As a 17 year veteran teacher myself I understand those veteran teachers in the film, but I also recall being Gruwell's age with all its enthusiasm, shakey confidence, and out to prove something mentality. I have greatly learned to appreciate and love the new teachers that come into my school because they have the opportunity to succeed where I may have failed and the students will benefit from that, but it does have its pains too. I know that that glorious time is somewhat behind me now and passing the torch is hard. It's also hard to see one's own light diminishing while another is being lit. I think younger teachers need to be sensitive to that and Swank's character, Gruwell, is rather harsh and judgmental to those that don't "get" her style. In fact, she is so harsh that her single-minded focus doesn't let her feel others' emotional pain that her success is causing. She appears to only be focused on her mission and her kids and while that can be praiseworthy, it can be narrow-minded and heartless too. Sadly, her obsessive nature causes her marriage to collapse. She NEVER sees that coming and that is all the more sad as it shows how clueless she is regarding her own actions while so easily condeming others. In the end, neither Gruwell or her husband really comes off as the "bad guy" at the end of that relationship although people are bound to take sides. I think he's pretty shallow and weak for not standing up for himself or his marriage more until it hits a point of no return. There is plenty of fault to go around.
This is compelling film making and my wife and I talked for hours after viewing this film as she recalls my early days in education and how I am now after years of battling and bowing to belligerent parents who never believe their kid could do any wrong, abusive and manipulative students who know the system is mostly on their side now, condescending administrators who believe they have the answers when they are no longer even in the classroom environment, and demonizing politicians who always see us as the reason for all the ills in society. To add insult to injury after many years of dedication, new young teachers often come in displaying little respect to veterans as they see others not giving us respect. It's sad that they so often don't see their futures in us.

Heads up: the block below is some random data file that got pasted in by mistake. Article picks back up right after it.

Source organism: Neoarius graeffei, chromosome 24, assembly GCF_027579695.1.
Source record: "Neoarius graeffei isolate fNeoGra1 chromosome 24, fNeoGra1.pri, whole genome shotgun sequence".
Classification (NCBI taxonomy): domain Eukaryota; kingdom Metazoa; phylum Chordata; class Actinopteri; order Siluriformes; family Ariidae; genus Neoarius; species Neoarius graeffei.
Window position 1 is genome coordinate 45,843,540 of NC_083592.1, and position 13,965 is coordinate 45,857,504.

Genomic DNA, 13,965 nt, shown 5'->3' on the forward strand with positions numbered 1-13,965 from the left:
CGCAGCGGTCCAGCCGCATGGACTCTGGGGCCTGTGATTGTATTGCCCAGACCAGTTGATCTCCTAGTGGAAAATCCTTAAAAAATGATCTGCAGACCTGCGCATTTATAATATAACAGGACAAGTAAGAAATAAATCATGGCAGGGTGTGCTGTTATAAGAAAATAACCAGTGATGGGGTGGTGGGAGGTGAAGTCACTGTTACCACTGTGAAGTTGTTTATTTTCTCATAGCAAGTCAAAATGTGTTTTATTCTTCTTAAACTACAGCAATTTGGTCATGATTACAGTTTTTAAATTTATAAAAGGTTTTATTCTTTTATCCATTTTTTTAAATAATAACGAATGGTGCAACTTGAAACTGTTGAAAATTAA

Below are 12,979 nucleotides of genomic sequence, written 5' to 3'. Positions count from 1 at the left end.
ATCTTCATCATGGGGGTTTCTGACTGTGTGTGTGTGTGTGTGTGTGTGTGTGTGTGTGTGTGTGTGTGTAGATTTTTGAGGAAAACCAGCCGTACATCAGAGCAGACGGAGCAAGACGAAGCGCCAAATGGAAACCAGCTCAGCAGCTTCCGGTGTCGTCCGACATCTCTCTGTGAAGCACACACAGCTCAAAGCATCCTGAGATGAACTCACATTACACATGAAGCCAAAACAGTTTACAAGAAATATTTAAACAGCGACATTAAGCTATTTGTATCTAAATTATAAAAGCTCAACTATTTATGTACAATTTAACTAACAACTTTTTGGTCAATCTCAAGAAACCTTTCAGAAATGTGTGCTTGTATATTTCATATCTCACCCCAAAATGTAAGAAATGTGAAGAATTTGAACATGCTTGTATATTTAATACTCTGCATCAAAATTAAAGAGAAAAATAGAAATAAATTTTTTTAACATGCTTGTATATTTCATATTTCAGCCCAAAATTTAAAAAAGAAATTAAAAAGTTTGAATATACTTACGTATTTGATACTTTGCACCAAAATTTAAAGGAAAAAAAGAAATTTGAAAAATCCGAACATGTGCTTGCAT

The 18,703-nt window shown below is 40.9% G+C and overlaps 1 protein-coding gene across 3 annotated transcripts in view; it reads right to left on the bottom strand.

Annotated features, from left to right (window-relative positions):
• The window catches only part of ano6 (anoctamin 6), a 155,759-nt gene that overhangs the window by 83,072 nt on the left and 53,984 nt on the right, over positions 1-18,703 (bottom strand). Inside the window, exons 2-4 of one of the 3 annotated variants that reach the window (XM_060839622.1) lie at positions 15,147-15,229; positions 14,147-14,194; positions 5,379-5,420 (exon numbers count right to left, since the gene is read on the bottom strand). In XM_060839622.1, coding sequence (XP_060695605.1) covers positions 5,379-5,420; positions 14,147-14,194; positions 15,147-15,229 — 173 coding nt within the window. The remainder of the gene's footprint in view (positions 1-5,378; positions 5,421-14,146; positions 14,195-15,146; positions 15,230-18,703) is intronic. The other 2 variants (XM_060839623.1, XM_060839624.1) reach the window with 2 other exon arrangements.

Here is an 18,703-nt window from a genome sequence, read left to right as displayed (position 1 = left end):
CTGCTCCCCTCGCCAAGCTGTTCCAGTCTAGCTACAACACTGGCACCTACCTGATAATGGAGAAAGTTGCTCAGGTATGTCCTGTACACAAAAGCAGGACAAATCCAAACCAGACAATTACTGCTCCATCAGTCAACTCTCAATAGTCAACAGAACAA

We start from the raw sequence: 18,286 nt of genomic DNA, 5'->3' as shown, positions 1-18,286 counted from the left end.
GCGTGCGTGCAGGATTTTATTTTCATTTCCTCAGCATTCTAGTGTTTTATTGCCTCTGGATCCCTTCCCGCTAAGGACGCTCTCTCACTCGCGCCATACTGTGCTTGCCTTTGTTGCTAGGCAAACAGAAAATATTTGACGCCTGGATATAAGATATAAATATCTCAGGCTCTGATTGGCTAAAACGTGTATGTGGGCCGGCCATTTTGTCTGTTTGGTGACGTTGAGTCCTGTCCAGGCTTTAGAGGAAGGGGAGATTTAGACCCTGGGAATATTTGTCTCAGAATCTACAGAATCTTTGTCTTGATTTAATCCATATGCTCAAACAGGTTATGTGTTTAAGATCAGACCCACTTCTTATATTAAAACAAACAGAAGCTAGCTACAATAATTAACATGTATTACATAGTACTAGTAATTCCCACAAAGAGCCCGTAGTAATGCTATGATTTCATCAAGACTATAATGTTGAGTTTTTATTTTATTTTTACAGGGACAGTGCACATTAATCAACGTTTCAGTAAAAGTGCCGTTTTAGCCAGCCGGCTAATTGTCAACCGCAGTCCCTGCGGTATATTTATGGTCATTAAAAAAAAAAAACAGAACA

I praise new young teachers like Gruwell and world experienced but new teachers like Jamie Escalante (Stand and Deliver) and all such teachers who battle the odds to make a difference in the lives of their students. If anyone gets anything out of this film, I would hope it's a sense that all deserve respect. Films in this genre all too typically demonize the veteran teachers as has-beens who have just given up, praise the young upstart regardless of their flawed attitude at times, and put students on the same playing field as adults which they are not. This film breaks this genre's stereotypes quite a bit. I felt sincerely sorry for the disenchanted and disrespected veterans even though they were combative and jealous. I felt great respect and empathy for the young new teacher, Gruwell, for trying to make a positive change, but upset with her condescending and self-absorbed, callous attitude at times toward her colleagues and husband. I, lastly, felt great compassion for the students portrayed in this film who all too often society feels are "throwaways."